a [ 1 , 1.5 ] , k [ 4.8 , 3.2 ]
G 4 ( s ) = k s ( T s + 1 ) T = 11 , k = 0.2 T [ 7 , 15 ] , k [ 0.1 , 0.3 ]
G 5 ( s ) = k ( T s + 1 ) 3 T = 5 , k = 1.3 T [ 3 , 7 ] , k [ 1 , 1.6 ]
Table 2. Design requirements and parameters of Massart Inequality.
Table 2. Design requirements and parameters of Massart Inequality.
PlantDesign RequirementsParameters of Massart Inequality
G 1 ( s ) T s < 1000 s , δ < 5 % ε = 0.01 , δ = 0.01 , α = 0.2 , N = 24 , 495
G 2 ( s ) T s < 700 s , δ < 5 % ε = 0.01 , δ = 0.01 , α = 0.2 , N = 24 , 495
G 3 ( s ) T s < 10 s , δ < 5 % ε = 0.1 , δ = 0.01 , α = 0.2 , N = 2442
G 4 ( s ) T s < 300 s , δ < 5 % ε = 0.01 , δ = 0.01 , α = 0.2 , N = 24 , 495
G 5 ( s ) T s < 240 s , δ < 5 % ε = 0.01 , δ = 0.01 , α = 0.2 , N = 24 , 495
Table 3. The parameters of different controllers.
Table 3. The parameters of different controllers.
PlantADRC ControllerPID Controller IMC ControllerTDOF-PI Controller
G 1 ( s ) ω c = 0.2256 , ω o = 5.3506 , ξ = 0.010 k p 1 = 0.38 , k i 1 = 0.0037 , k d 1 = 12.88 T f = 112.3 b = 0.6031 , k p = 0.2509 , k i =   0.0030
G 2 ( s ) ω c = 0.0314 , ω o = 2.9323 , ξ = 0.0954 k p 1 = 0.54 , k i 1 = 0.0072 , k d 1 = 14.22 T f = 57.50 b = 0.4240 , k p =   0.2661 , k i = 0.0054
G 3 ( s ) ω c = 2.6275 , ω o = 3.3546 , ξ = 0.1464 k p 1 = 0.85 , k i 1 = 0.11 , k d 1 = 0.24 T f = 0.965 b = 1.000 , k p = 0.4245 , k i = 0.0853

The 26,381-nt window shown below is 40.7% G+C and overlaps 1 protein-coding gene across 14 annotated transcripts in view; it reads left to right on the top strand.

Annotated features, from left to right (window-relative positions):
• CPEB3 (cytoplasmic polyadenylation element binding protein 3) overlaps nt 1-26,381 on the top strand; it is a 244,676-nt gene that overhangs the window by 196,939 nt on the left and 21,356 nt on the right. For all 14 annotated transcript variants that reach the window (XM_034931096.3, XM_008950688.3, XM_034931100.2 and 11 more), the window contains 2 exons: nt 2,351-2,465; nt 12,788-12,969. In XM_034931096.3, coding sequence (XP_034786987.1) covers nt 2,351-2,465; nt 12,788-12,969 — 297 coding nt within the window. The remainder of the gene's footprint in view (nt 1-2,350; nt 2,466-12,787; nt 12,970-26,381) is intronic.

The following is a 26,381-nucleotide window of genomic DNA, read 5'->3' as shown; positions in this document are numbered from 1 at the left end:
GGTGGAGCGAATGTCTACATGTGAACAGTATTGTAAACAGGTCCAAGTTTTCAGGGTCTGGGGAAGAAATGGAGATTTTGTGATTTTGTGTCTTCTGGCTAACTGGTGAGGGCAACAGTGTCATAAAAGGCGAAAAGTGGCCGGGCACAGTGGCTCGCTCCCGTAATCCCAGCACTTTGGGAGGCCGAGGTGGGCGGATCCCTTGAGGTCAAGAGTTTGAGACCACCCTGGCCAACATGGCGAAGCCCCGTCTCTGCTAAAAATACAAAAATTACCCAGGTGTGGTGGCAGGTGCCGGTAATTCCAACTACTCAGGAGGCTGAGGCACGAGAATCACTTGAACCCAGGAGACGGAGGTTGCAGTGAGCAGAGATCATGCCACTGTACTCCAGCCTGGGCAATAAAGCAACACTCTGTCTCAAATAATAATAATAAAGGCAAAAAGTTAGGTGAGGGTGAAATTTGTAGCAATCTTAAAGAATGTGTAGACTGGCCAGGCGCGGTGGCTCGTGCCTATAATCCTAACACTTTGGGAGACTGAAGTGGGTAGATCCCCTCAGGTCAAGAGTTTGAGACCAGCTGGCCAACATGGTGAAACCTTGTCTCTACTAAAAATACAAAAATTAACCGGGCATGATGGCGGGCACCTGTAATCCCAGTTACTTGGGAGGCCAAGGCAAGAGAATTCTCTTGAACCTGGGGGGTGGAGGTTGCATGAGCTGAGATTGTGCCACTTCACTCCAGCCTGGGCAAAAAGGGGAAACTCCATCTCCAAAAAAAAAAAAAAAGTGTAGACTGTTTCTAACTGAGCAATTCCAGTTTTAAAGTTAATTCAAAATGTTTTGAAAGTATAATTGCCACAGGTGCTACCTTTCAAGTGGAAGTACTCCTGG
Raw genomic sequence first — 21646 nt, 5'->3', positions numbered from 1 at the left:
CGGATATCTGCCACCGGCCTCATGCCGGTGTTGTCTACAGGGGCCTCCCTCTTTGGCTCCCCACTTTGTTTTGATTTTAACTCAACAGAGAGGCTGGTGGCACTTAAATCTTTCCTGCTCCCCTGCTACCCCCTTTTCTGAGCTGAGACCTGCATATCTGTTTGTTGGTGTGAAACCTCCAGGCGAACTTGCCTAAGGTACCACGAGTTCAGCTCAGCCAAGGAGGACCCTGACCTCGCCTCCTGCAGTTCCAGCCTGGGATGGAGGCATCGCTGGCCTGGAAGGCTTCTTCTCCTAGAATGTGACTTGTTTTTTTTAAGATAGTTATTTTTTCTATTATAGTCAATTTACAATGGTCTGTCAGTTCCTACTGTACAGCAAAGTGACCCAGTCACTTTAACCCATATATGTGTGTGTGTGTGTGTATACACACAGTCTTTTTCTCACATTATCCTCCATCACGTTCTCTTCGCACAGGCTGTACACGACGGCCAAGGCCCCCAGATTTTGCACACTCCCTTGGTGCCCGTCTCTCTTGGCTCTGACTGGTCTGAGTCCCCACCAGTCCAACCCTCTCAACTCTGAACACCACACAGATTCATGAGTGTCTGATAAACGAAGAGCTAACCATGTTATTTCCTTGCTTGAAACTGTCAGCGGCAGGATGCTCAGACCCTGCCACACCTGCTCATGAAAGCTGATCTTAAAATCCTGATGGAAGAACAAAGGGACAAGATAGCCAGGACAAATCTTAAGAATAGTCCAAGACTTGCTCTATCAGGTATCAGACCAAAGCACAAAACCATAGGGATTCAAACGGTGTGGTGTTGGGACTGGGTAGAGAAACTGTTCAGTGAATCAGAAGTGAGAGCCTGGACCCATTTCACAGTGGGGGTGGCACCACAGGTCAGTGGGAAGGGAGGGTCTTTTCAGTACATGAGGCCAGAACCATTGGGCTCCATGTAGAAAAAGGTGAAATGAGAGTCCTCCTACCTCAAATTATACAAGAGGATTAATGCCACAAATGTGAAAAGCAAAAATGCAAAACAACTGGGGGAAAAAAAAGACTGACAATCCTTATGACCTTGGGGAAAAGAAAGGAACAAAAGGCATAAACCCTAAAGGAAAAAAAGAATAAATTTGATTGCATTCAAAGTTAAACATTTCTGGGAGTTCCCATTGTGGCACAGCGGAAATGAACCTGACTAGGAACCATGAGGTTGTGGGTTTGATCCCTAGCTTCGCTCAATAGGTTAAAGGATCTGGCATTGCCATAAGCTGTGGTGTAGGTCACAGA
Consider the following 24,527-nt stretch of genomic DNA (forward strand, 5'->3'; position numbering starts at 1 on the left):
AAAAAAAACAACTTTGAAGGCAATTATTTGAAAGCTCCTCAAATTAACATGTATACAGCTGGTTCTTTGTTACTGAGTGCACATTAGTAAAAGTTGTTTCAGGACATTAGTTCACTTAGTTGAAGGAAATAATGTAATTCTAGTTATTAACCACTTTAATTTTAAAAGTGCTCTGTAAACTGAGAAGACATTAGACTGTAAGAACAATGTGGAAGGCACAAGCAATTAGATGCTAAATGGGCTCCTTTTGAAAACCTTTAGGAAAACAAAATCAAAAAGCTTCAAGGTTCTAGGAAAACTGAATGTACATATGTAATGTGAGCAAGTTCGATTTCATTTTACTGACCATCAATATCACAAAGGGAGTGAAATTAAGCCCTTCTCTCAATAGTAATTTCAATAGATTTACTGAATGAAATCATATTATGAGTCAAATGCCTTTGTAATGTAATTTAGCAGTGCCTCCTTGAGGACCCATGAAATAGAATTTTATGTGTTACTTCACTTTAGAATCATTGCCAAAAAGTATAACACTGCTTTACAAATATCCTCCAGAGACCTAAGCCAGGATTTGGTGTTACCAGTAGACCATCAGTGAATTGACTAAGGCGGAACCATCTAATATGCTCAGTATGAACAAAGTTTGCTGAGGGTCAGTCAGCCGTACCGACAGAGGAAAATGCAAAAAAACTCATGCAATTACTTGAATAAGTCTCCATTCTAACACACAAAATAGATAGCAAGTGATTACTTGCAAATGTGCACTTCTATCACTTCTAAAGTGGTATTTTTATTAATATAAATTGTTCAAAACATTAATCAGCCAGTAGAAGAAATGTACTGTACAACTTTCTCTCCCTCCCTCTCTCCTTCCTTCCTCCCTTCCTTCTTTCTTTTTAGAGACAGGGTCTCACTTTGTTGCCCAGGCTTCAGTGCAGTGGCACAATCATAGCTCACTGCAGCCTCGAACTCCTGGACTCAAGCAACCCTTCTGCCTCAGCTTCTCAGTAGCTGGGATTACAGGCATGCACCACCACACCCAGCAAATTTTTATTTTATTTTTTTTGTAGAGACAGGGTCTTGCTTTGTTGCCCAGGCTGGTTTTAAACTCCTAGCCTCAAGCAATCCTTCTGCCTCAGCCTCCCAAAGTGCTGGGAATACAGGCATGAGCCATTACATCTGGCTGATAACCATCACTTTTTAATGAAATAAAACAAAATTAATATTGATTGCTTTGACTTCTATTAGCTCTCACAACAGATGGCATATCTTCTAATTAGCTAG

G 4 ( s ) ω c = 0.0192 , ω o = 0.1986 , ξ =   2.6760 k p 1 = 2.164 , k i 1 = 0 , k d 1 = 9.233 T f = 4.01 k p = 0.1186 , k i = 0
G 5 ( s ) ω c = 0.3002 , ω o = 0.9273 , ξ =   0.1529 k p 1 = 0.346 , k i 1 = 0.0384 , k d 1 = 2.6507 T f = 17.15 b = 0.9300 k p = 0.1877 , k i = 0.0191
PID = Proportional-Integral-Derivative; IMC = internal model control; TDOF-PI = 2 degrees of freedom proportional-integral.
Table 4. The estimated value of the probability.
Table 4. The estimated value of the probability.
PlantADRC ControllerPID ControllerIMCTDOF-PI Controller
G 1 ( s ) 0.99910.64870.99900.9989
G 2 ( s ) 0.99910.89720.99920.9999
G 3 ( s ) 0.96300.77320.93900.9523
G 4 ( s ) 0.99990.87730.83850.9984
G 5 ( s ) 10.83550.98440.9920
Table 5. The settling time of ADRC and PI.
Table 5. The settling time of ADRC and PI.
ADRCPI
The Change AmplitudeThe Settling TimeThe Change AmplitudeThe Settling Time
Δ r = 2 77 s Δ r = 3 161 s
Δ r = 5 87 s Δ r = 2 130 s
Δ r = 3 103 s Δ r = 4 >164 s
Δ r = 4 95 s Δ r = 5 >149 s
Δ r = 8 94 s